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Lil’ Guardsman – Review

We’re not all twelve-year-old girls with full-time jobs and responsibility for an entire city’s well-being, but we can at least pretend, thanks to Lil Guardsman. Step into the shoes of little Lil as she covers just one shift for her dad at the gatehouse. Two days of shenanigans later, Lil finds herself in a more permanent position with three royal advisors on her back and a magic hourglass in her inventory.

Lil speaking on the phone in the guardhouse, a cyclops is awaiting entry

Lil’s job consists of interrogating and investigating citizens as they attempt to pass into the city. She can decide whether to admit or deny with a later option to send folks straight to jail. You make these decisions based on what each person tells you, or quite often, what they don’t tell you.

For each visitor, you get three actions. You can use these to speak to them and Lil will ask her own questions but you have the option of how to respond – either believe, doubt or tease. You also have the three advisors at the end of the phone for “advice” – they usually have their own interests at heart, but their words can give you additional context.

There’s also a cupboard of tools to give you an advantage, each use requires a power crystal but being able to squirt someone with Truth Spray, scan them with an x-ray or give them a quick lick of a bull-whip can reveal so much information. There’s also that magic hourglass, the Chronometer 3000, that lets you replay encounters. Handily, this means you can extract whatever information you can and then skip back and use that to tailor your approach.

a cupboard inventory screen with various tools hanging up

The truth spray is so helpful it’s hard not to want to use that every time, and the X-ray can uncover most hidden items. However, sometimes you can get what you need by just interrogating three times. The tools are balanced out a bit as you can only assign one power crystal to each when you start out, which works out as one use per shift. You can pay coins to unlock more crystal slots but I never seemed to have enough gold or crystals on my first playthrough. You can earn more money by getting higher ratings on your shift or by selling items, but I always held onto my inventory in case it came in handy later.

Upon first glance, the setup seems similar to Papers Please; a guard booth, a queue of people looking to gain entry and a list of rules of who to admit or deny. However, the setting is much less oppressive and encourages you to make your own judgements. Getting a full interaction with an individual can often be more important than letting them in or not. It’s a more chill vibe that encourages experimentation but it did mean I occasionally lost sight of my goals. 

Lil speaking to townsfolk at a diner/bar inspired by Americana

You’ll need all your tools, intuition and any advice you can get to get the best outcome from each possible entrant. You’ll need an average of two out of four stars to pass the day, getting a three-star average will get you more pay and tends to mean you uncovered some useful information or confiscated a potentially helpful item. However, the ultimate goal is to get a full four stars which requires extracting as much information as possible, either about the visitor or the wider plot as well as picking up any important items. If you get four stars you’ll likely have the information and resources needed to make the best decisions outside of the guard-shed.

Yup, there’s more to this game than your interactions at the guard station. You’ll have time between shifts to visit areas of the city, hang out at the tavern, get involved in a revolution and do other little quests either to advance the plot or to gain items and crystals. It’s a bustling and diverse location and I really enjoyed bumping into people I’d already admitted or seeing them come back at the gate.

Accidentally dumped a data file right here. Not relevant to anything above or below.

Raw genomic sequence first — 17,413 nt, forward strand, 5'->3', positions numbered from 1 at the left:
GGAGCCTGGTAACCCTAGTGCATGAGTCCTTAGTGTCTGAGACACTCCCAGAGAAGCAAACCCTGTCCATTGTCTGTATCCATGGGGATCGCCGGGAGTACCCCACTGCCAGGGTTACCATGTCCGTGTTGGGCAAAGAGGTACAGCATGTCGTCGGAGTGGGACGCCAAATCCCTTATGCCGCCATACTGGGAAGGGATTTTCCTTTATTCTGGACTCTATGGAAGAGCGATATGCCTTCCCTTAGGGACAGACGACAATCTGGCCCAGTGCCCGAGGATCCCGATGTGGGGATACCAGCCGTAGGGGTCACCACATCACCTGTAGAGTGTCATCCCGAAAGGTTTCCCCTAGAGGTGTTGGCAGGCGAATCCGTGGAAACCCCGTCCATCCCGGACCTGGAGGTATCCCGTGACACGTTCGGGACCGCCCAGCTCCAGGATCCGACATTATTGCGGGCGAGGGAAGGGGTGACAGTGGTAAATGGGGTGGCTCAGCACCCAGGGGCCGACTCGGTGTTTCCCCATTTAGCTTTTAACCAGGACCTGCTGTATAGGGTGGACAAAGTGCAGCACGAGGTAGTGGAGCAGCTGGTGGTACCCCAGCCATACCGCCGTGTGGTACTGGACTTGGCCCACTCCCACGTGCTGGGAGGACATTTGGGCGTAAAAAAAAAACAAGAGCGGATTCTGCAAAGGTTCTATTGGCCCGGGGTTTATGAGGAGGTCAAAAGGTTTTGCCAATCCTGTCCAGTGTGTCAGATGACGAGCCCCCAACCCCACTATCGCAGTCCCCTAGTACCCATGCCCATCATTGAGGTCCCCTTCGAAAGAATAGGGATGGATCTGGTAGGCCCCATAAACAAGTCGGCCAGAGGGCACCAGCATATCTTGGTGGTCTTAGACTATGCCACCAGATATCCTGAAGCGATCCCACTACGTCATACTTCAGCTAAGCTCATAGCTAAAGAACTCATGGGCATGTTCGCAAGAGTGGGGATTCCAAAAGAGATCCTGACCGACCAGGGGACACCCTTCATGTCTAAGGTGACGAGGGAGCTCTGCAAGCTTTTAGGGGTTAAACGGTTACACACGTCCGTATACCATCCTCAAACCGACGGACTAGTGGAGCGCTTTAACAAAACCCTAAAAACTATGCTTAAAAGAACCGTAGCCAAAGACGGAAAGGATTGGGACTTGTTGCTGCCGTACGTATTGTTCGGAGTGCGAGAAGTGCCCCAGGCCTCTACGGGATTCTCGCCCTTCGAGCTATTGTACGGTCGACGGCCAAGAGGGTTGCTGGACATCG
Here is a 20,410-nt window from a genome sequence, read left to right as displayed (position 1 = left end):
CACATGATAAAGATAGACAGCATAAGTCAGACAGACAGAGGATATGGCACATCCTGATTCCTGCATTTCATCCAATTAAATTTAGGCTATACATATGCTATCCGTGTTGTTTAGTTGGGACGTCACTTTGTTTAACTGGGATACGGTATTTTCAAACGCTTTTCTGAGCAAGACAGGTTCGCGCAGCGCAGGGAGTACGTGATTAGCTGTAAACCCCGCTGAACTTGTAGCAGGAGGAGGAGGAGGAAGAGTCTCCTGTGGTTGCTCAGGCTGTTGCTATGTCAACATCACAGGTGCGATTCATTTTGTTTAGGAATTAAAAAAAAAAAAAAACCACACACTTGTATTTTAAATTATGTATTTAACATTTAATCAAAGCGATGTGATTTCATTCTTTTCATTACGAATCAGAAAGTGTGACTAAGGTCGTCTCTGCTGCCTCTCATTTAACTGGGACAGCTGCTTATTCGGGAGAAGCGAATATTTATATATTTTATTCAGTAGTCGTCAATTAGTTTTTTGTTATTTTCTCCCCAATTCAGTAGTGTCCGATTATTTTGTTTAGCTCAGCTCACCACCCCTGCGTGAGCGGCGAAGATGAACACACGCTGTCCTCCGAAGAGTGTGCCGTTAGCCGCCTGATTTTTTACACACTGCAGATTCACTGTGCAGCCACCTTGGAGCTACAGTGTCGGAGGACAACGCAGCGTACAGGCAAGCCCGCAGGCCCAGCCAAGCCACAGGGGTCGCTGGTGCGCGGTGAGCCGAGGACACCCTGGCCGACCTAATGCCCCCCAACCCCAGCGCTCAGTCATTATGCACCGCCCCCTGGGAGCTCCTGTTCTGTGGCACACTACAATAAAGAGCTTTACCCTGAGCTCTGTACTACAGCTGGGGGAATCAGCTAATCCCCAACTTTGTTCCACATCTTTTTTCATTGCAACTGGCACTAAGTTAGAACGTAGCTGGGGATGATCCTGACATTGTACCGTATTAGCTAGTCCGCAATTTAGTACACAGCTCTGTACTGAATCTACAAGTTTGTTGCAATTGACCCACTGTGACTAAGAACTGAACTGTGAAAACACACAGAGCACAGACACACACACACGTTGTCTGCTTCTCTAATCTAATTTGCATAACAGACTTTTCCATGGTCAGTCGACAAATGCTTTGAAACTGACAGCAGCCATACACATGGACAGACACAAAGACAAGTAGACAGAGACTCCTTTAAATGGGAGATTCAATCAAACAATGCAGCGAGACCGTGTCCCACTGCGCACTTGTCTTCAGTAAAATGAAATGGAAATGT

Lil interview a sinister looking man in the guardhouse

The gameplay stays fresh with each visitor being their own little puzzle and the advisors will need your input on a variety of things throughout the game, including a surprising gameshow and various war preparations. The humour itself reminds me of old adventure games like Monkey Island and even includes some nice references. Wondering the city may not require you to solve any complex lateral thinking puzzles but it definitely tweaked my nostalgia for the Discworld point-and-click games too.

There’s so much cosy charm in the characters and writing, backed up by some excellent voice work and placed in a world with a distinctive yet familiar art style. Some elements evoke modern cartoons like Steven Universe or Gravity Falls but there are also some nostalgic Don Bluth and adventure game influences.

Lil speaking on the phone to an knight. a warrior woman is waiting outside the guardhouse

Overall it’s a lovely adventure and you can see how your decisions influence the story, even if some of those decisions result from being bad at that game. A bunch of the tools feel less helpful or at least less obvious than others and the upgrades and power crystals don’t add a lot to the game other than stopping you from using truth spray on everybody. There’s also a slight niggle with not being able to replay specific chapters without overwriting your save, although this is most probably due to the way earlier choices impact the later game.

Lil Guardsman has all the charm and nostalgia I expected but is packed with more heart and humour than I was prepared for. Deducing each characters’ secrets, figuring out the larger plot and working out the best way to get the most out of each interaction all kept me very engaged, but the characters and jokes are strong enough that Lil Guardsman could have worked as a cartoon series.

8/10 star rating

Platforms: Switch, PC, PS5, XSX

From: Versus Evil






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